Many people decide to purchase life insurance because they now have loved ones depending on them for financial support. Life insurance can provide a measure of financial protection if you were to pass away unexpectedly.
Choosing your beneficiaries is an important part of the process of setting up a life insurance policy. Here, we’re exploring what exactly a beneficiary is, who can be named, and whether your spouse has to be included as a beneficiary on your policy.
What is a life insurance beneficiary?
A life insurance beneficiary is a person that an insured person names as a recipient of the payout of their life insurance policy if they were to pass away. With term life insurance, for example, the insured would select the amount of coverage and name their beneficiary (or beneficiaries).
While a life insurance provider or the state you live in may have requirements, the insured can generally name a spouse, child, other relative, a charity, their business, or their own estate.
You must choose a primary beneficiary – the first person in line to receive the benefit – and you may also choose a secondary – or contingent – beneficiary who would receive the payout if the primary beneficiary declined the payout, or passed away. You can have multiple primary beneficiaries or name a single person as your primary beneficiary.
Choosing a life insurance beneficiary
Choosing a life insurance beneficiary is an important aspect of setting up your policy. Once a beneficiary receives the death benefit, they can do whatever they please with the money, so deciding who receives a payout – and how much – can take time and consideration.
Does your spouse have to be your beneficiary? Typically the insured can choose the beneficiary of the policy. Community property states do have some specific laws concerning life insurance policies, so if you live in one of those such states, it would be best to consult a lawyer.
Decide the purpose of the policy: Many people choose to purchase a life insurance policy when other people depend on them and would be affected financially if the insured were to pass away.
Helping to financially protect partners, children, and businesses are some such reasons people can take out life insurance policies.
Consider your options: People generally have the following options when naming beneficiaries:
- One person (i.e., a spouse)
- Two or more people (i.e., a spouse and children)
- Your estate
- Your trust
- A charity
- A business partner
If there are multiple primary beneficiaries, the insured must also decide what percentage goes to each beneficiary (i.e. 50 percent to your spouse, 20 percent to each child, 10 percent to a charity). The percentages have to equal 100 percent.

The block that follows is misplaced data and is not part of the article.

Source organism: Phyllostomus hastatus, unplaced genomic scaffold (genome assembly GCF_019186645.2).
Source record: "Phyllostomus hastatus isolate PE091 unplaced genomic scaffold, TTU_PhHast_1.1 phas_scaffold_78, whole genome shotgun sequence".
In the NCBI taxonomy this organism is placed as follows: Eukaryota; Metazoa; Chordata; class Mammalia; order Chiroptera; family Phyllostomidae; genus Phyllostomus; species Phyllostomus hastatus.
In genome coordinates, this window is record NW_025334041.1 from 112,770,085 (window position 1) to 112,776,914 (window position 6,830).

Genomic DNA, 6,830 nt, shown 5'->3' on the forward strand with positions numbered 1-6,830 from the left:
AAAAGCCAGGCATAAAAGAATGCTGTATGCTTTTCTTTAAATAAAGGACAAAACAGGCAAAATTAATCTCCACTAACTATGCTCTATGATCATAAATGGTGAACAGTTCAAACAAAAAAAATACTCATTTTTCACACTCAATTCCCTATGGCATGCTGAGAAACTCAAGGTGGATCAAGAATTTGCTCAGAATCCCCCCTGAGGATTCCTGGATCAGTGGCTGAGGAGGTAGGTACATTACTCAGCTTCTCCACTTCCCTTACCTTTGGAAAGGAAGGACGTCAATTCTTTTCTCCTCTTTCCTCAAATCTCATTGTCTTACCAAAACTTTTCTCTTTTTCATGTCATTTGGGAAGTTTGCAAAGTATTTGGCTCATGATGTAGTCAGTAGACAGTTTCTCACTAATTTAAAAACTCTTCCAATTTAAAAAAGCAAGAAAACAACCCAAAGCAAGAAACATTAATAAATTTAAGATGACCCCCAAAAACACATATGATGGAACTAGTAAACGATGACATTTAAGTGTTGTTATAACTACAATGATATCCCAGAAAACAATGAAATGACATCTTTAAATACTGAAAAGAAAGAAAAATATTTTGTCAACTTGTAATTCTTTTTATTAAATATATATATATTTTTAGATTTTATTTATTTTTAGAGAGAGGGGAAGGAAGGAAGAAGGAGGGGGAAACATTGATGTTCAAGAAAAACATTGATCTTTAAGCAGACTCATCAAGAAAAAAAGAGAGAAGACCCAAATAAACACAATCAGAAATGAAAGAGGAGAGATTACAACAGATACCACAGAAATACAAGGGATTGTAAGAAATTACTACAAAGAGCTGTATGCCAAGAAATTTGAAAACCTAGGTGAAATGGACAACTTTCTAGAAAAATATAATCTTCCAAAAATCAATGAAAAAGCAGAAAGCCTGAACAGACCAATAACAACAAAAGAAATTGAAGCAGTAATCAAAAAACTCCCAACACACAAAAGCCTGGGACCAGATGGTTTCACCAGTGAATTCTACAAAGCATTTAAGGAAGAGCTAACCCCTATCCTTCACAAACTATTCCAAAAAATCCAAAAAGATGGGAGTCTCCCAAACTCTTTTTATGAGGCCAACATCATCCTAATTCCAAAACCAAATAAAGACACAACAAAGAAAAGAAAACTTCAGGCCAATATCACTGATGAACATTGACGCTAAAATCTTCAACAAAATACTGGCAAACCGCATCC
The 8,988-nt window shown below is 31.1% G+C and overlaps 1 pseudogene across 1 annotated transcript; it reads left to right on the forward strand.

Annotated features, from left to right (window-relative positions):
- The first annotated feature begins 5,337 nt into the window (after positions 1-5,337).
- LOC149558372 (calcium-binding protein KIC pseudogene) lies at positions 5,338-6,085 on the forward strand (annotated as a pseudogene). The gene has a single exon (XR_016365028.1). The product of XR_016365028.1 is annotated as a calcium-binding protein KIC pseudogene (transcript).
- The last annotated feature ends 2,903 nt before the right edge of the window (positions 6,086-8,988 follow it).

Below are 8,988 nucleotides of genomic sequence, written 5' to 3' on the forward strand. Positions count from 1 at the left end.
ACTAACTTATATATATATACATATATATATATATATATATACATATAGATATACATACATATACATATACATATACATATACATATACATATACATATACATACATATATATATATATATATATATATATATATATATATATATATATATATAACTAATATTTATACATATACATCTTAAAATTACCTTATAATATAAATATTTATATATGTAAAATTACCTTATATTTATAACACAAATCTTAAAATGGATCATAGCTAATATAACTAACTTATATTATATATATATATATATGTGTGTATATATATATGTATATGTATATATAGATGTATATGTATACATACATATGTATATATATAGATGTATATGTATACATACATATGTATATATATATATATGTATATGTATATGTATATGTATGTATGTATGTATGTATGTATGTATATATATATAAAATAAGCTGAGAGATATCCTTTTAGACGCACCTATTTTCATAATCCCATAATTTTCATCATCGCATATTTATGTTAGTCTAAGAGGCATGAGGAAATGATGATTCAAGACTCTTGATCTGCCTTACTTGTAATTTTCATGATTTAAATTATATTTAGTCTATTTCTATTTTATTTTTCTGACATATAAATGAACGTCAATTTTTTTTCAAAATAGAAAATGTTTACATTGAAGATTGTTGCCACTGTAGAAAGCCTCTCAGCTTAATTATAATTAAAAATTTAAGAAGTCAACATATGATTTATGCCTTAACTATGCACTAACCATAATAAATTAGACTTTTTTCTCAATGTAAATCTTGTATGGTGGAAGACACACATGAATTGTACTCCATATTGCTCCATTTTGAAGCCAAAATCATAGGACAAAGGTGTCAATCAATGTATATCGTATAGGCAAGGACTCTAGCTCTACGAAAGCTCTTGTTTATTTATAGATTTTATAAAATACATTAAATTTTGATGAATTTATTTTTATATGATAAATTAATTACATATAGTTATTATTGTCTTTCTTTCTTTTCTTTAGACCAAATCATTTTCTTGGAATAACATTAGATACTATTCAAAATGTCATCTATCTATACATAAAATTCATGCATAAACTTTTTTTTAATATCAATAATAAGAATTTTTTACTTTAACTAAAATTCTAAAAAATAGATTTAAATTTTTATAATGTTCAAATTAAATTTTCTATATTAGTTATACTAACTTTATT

Have a back-up: If your primary beneficiary is unreachable or has passed away, your death benefit would need a contingent beneficiary who would be able to then receive the benefit. Choosing a secondary/contingent beneficiary can be as important as choosing a primary beneficiary.
Update your policy as needed: A lot can change over the term of a life insurance policy – marriages, divorces, births, etc. Make sure that your beneficiaries are still those you would want to receive a payout if you passed away and that the insurance company has updated contact info for them.
Irrevocable and revocable beneficiaries: Once you’ve named an irrevocable life insurance beneficiary, you cannot change their designation without that beneficiary’s approval. These are rare, but can ensure that the death benefit reaches the person you want (i.e., naming a child as an irrevocable beneficiary may ensure they receive the benefit even after a divorce).
Revocable life insurance beneficiaries are flexible and can be changed, updated, added, or removed at any time. This allows you to update your designations as needed.
What happens if you don’t have a beneficiary?
If your named beneficiaries were deceased or unreachable, the insurance carrier would have its own rules about where the assets would go after your death. Generally, life insurance proceeds would be paid to your estate.
There may be some other order outlined in your insurer’s policy, so you would want to confirm those details with your specific carrier. Without a listed beneficiary, it can take much longer for the family to receive the proceeds, and they would likely be subject to estate taxes, where named beneficiaries generally receive the proceeds tax-free.
If you want a portion of the benefit to go to your children, there are other items to keep in mind – naming a minor child as a beneficiary could subject them to limitations from the state or lengthy court processes where a legal guardian may have to be appointed.
A trust could be formed to leave a set amount of the benefit only to be accessed by your children when it is appropriate for them.
While choosing who and how much each of your beneficiaries could receive seems like a complicated process, applying for term life insurance can actually be easy.
With Bestow, we want to make it easy to apply for term life insurance. If you’re looking to provide some financial protection in case of your loss for a partner, children, or all of the above, head over to get your instant free quote today.